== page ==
DINTER FINE ART is pleased to present an exhibition of new work by David Clarkson, Dan McCleary and Nicolas Rule.
All the works in this show share a strong element of stillness and reflection, of keen observation. There is a sense of removal, isolation, reserve and distance emanating from them. Whether it is a Mars landscape, a phrase from the writing of H.P. Lovecraft or a portrait rendered as still life. There is a thoughtfulness in the work that could reflect long hours of toil in the studio, mixing colors or preparing a surface. Or it might be a meditation on how we live right now – a reminder of our evermore crowded and compromised environment, where space and time become luxuries. Sublime abstractions.
David Clarkson takes us away from planet Earth to Mars. Clarkson gives us beautiful barren landscapes to consider – real, not imagined, rendered from actual images available to the public on the Internet, by way of NASA cams. The red-tinted uninhabited landscape looks eerie, empty, hostile, lacking everything that life needs, but Clarkson thinks up ways that we could survive there if necessary. He builds models of possible facilities for everything from growing food, to underground dwellings tailored to human needs. These models become exquisite sculptures of their own.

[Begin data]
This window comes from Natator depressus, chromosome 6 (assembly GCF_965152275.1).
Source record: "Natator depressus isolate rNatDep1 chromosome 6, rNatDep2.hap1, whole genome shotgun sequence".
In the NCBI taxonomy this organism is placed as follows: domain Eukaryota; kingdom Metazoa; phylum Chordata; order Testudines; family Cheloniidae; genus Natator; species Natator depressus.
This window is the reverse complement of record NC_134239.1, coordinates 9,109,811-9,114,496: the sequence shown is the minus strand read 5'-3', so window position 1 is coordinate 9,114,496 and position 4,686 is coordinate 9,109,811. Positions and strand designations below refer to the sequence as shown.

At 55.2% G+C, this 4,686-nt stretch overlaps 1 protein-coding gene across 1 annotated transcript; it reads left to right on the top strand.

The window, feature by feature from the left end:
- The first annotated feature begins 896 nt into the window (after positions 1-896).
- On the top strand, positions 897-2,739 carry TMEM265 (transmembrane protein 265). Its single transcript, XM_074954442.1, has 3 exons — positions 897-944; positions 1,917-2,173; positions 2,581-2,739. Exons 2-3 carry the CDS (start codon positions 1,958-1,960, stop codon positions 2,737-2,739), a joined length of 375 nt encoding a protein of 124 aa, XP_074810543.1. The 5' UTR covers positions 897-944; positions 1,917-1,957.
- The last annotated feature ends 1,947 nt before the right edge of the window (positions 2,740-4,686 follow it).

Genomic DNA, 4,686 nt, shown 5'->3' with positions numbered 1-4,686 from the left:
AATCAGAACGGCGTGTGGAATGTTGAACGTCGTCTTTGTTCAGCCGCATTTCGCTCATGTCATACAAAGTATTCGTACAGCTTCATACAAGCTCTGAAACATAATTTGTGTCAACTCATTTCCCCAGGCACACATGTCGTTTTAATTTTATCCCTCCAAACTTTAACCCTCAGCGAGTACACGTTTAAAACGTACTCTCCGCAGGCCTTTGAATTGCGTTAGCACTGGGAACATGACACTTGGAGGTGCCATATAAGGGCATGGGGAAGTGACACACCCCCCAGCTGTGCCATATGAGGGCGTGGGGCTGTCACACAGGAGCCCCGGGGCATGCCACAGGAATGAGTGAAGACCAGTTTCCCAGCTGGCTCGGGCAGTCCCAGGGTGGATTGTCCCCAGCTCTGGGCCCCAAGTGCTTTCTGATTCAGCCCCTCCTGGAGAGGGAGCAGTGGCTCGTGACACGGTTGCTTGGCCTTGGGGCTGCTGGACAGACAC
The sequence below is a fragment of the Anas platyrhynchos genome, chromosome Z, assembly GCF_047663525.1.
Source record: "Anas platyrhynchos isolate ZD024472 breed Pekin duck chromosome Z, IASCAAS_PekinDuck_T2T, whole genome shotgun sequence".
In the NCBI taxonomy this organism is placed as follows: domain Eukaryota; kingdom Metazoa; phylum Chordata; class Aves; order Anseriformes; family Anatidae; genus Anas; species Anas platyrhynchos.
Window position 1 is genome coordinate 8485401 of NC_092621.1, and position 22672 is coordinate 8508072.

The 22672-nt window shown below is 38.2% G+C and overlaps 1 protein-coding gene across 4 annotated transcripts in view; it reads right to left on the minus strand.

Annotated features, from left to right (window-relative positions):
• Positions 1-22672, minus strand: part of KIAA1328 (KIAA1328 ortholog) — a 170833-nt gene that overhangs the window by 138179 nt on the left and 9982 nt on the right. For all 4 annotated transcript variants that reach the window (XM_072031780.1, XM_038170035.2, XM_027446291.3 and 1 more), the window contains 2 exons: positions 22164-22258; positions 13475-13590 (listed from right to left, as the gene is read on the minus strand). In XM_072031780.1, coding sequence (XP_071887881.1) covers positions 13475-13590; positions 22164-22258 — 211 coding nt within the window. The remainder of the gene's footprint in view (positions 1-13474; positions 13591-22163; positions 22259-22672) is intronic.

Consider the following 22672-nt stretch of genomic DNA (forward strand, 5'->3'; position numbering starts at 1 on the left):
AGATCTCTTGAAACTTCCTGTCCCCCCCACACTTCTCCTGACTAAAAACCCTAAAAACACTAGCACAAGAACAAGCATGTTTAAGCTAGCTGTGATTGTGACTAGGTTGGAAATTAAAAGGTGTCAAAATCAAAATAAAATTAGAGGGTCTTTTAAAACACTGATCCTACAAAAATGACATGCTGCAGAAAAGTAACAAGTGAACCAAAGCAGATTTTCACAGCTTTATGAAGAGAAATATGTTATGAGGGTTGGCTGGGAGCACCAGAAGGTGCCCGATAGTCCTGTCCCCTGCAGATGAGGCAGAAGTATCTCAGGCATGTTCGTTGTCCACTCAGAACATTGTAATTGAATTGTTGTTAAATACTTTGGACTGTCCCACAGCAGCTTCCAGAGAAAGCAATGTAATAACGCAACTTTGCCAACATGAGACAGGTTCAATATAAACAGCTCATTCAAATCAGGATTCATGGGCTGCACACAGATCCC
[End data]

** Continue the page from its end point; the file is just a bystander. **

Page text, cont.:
Dan McCleary approaches his portraits in a direct and straightforward manner, plainly, without embellishment or flourish. His people are self-possessed, anchored by an inner strength and calm, introspective, as though encountered while deep in thought. In McCleary’s paintings the objects and elements are pared down, providing a minimum of necessary information to form a narrative. McCleary paints directly from life, building sets in his studio and using models he has painted on many occasions.
Nicolas Rule continues his investigation of phrases written by H.P. Lovecraft. The words themselves lend structure to, and a point of departure for, his real exploration of color, texture, and abstraction. With a fine touch, the words fade in and out, drip and pool, and in a variety of repetitions, suggesting some strange and haunted otherness, they float in space and move in time.